Western feminism serves to construct the idea of “third world women” as a homogeneous powerless group who are implicit victims of particular socioeconomic systems. These discourses utilized by Western feminists serve to situate themselves as the center of all analysis, which pushes all other women to a sort of mold around the pre-existing center comprised of generally, white women. Whether this sort of hierarchy genuinely exists in society is debatable, but this is the praxis through which western feminists organize their dissertations of the world, and shape media representations of the “third world”. However, looking at third world women as representations of assumptions produced by hegemonic discourses in Western feminism attributes this false identity as a direct identity of these women, making them an extension of how they compare to the Western world rather than how they actually are. It is also important to note that “third world woman” is placed in quotations because it is reflective of the power dynamics within global discourses that allow for some women to be classified as less than others.

It is incredibly important to analyze the authors behind the waves of feminism. These movements and generalizations of historical movements are incredibly biased in Western interpretations and advancement, not encompassing the exploitation of women of colour by Western feminists in academic circles, societal relationships, power dynamics, and political fabrics. This is not to say that other, primarily people of colour communities were going through the same waves. In fact, much “progress” being achieved during these periods of liberation was done on the backs of women of colour. Let us not silence their voices.

First Wave of Feminism

The first wave refers to the movement of the 19th through early 20th centuries (1848 to 1920) primarily in Europe and the United States.

Key Issues:

  • Women’s suffrage, especially the right to vote
  • Women’s education, specifically for girls
  • Labour protections and better working conditions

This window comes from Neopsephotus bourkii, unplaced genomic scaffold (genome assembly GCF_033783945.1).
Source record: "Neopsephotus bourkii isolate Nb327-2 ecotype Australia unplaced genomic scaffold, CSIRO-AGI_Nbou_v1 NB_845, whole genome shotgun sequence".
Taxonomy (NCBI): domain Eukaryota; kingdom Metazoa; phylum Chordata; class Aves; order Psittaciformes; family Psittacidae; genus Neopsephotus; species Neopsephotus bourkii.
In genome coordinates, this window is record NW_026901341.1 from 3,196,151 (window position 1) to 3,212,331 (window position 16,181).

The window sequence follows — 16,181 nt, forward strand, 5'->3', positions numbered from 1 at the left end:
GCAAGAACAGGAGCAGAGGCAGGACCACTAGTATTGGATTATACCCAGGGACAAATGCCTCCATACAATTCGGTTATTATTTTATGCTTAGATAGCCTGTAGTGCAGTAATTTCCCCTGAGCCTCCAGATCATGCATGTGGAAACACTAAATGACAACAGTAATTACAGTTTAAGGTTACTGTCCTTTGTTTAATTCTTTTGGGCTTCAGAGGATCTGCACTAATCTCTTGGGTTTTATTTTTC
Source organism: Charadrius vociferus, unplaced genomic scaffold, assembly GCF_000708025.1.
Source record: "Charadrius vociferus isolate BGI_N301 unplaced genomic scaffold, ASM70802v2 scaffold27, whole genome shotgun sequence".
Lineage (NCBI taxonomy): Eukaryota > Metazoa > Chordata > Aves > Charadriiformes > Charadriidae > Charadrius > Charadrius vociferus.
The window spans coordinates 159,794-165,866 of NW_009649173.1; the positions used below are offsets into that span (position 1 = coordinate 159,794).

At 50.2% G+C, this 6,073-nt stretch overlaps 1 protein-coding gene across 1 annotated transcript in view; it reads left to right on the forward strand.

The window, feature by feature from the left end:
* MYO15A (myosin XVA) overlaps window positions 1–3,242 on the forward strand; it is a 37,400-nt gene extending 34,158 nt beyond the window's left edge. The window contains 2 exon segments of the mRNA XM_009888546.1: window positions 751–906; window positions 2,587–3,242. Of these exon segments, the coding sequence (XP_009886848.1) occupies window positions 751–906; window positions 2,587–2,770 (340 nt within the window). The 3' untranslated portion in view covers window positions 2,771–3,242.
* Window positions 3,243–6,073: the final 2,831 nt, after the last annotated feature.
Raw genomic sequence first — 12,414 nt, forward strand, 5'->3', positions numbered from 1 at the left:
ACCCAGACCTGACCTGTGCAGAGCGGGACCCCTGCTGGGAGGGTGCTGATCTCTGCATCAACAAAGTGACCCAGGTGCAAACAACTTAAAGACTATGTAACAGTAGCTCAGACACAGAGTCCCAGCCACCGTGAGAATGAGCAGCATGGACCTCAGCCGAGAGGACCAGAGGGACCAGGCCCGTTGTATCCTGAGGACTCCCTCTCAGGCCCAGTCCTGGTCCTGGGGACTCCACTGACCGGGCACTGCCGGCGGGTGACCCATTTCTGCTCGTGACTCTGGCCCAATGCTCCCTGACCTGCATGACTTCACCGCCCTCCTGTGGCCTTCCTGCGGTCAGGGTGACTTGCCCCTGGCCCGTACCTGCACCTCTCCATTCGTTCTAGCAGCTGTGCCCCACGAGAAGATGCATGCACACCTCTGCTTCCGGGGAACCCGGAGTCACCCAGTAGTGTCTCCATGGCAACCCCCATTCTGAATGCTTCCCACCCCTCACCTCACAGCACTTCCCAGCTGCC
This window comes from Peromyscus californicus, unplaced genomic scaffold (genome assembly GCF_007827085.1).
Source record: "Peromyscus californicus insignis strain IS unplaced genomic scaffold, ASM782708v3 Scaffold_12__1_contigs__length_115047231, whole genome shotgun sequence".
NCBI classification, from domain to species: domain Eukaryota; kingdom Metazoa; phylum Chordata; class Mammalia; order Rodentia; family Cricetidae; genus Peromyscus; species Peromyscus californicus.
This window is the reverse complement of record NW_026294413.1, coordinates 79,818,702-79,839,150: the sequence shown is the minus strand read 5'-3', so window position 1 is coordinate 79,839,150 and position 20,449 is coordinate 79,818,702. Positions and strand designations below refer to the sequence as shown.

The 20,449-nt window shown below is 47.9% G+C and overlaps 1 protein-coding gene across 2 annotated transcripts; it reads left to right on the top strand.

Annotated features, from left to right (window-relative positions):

• Laws surrounding marriage and property rights
  • Reproductive rights

Second Wave of Feminism

The second wave was from the 1960’s-1980’s, again primarily in the Global North (Europe and the United States).

Key Issues:

  • Creating awareness about oppressive systems, like the patriarchal and misogynistic institutions governing us
  • Allowing for female voices on topics of marital rape and domestic violence
  • Legalization of abortion and birth control
  • Liberation of women’s reproductive identities

Third Wave of Feminism – 1991 – ?

The third wave of feminism was from the 1990’s to the early 2000’s. It is open for interpretation if we are currently still residing in the third wave of feminism or if we have gone backwards or forwards.

Key Issues:

  • Intersectionality – emphasizing the intersection of multiple discriminations and inequalities (race, class, etc)
  • Calling action on changing media interpretations of women
  • Bridging awareness of gender roles, identity, and orientations

Fourth Wave of Feminism?

Are we in the fourth wave of feminism? Differing contentions do exist with some believing we are in the third wave, some believing we are in the fourth wave, and some believing we have reversed back to the second wave of feminism. I believe, rather, we are operating in an intermediary space between these waves. Rise of #MeToo and movements alongside it, are still trying to access the liberation from oppression and patriarchy per the second and third wave. Its goals have still not been met. What makes this wave special, different, and unique, is the way it is practiced. The internet, social media specifically, has connected us in ways we have never been before. It has allowed for the spread of ideas and diffusion to occur at an exponential rate, re: the Arab Springs. This interconnectedness allows movements to unfold globally, but has subsequently led to heavy censorship by corporations and government entities.